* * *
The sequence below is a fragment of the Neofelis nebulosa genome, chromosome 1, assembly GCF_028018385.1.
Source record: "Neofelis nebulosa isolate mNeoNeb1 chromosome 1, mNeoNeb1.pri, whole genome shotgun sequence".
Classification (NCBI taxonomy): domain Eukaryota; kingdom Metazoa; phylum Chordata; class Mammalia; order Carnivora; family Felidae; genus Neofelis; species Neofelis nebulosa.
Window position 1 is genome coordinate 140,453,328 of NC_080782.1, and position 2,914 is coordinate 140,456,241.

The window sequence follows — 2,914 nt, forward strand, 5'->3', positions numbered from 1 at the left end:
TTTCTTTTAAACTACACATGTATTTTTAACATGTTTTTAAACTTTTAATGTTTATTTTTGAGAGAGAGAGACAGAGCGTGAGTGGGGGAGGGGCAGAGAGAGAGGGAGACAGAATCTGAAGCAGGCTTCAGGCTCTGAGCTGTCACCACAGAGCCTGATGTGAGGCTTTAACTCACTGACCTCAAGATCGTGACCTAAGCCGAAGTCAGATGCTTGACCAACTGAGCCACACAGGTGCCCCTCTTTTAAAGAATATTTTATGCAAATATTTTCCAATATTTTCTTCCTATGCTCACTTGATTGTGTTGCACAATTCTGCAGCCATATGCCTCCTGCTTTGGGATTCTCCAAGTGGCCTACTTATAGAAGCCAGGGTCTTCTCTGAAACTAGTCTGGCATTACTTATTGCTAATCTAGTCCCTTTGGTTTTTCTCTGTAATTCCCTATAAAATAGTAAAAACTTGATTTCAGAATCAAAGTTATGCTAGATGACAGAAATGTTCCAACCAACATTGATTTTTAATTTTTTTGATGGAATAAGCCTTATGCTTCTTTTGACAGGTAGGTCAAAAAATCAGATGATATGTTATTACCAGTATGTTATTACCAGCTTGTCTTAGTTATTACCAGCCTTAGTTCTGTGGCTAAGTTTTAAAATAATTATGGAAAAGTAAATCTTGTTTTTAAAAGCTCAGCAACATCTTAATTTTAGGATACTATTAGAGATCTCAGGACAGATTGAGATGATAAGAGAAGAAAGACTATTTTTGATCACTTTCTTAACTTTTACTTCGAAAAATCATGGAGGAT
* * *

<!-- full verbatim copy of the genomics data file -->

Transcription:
The sequence below is a fragment of the Neofelis nebulosa genome, chromosome 1, assembly GCF_028018385.1.
Source record: "Neofelis nebulosa isolate mNeoNeb1 chromosome 1, mNeoNeb1.pri, whole genome shotgun sequence".
Classification (NCBI taxonomy): domain Eukaryota; kingdom Metazoa; phylum Chordata; class Mammalia; order Carnivora; family Felidae; genus Neofelis; species Neofelis nebulosa.
Window position 1 is genome coordinate 140,453,328 of NC_080782.1, and position 2,914 is coordinate 140,456,241.

The window sequence follows — 2,914 nt, forward strand, 5'->3', positions numbered from 1 at the left end:
TTTCTTTTAAACTACACATGTATTTTTAACATGTTTTTAAACTTTTAATGTTTATTTTTGAGAGAGAGAGACAGAGCGTGAGTGGGGGAGGGGCAGAGAGAGAGGGAGACAGAATCTGAAGCAGGCTTCAGGCTCTGAGCTGTCACCACAGAGCCTGATGTGAGGCTTTAACTCACTGACCTCAAGATCGTGACCTAAGCCGAAGTCAGATGCTTGACCAACTGAGCCACACAGGTGCCCCTCTTTTAAAGAATATTTTATGCAAATATTTTCCAATATTTTCTTCCTATGCTCACTTGATTGTGTTGCACAATTCTGCAGCCATATGCCTCCTGCTTTGGGATTCTCCAAGTGGCCTACTTATAGAAGCCAGGGTCTTCTCTGAAACTAGTCTGGCATTACTTATTGCTAATCTAGTCCCTTTGGTTTTTCTCTGTAATTCCCTATAAAATAGTAAAAACTTGATTTCAGAATCAAAGTTATGCTAGATGACAGAAATGTTCCAACCAACATTGATTTTTAATTTTTTTGATGGAATAAGCCTTATGCTTCTTTTGACAGGTAGGTCAAAAAATCAGATGATATGTTATTACCAGTATGTTATTACCAGCTTGTCTTAGTTATTACCAGCCTTAGTTCTGTGGCTAAGTTTTAAAATAATTATGGAAAAGTAAATCTTGTTTTTAAAAGCTCAGCAACATCTTAATTTTAGGATACTATTAGAGATCTCAGGACAGATTGAGATGATAAGAGAAGAAAGACTATTTTTGATCACTTTCTTAACTTTTACTTCGAAAAATCATGGAGGAT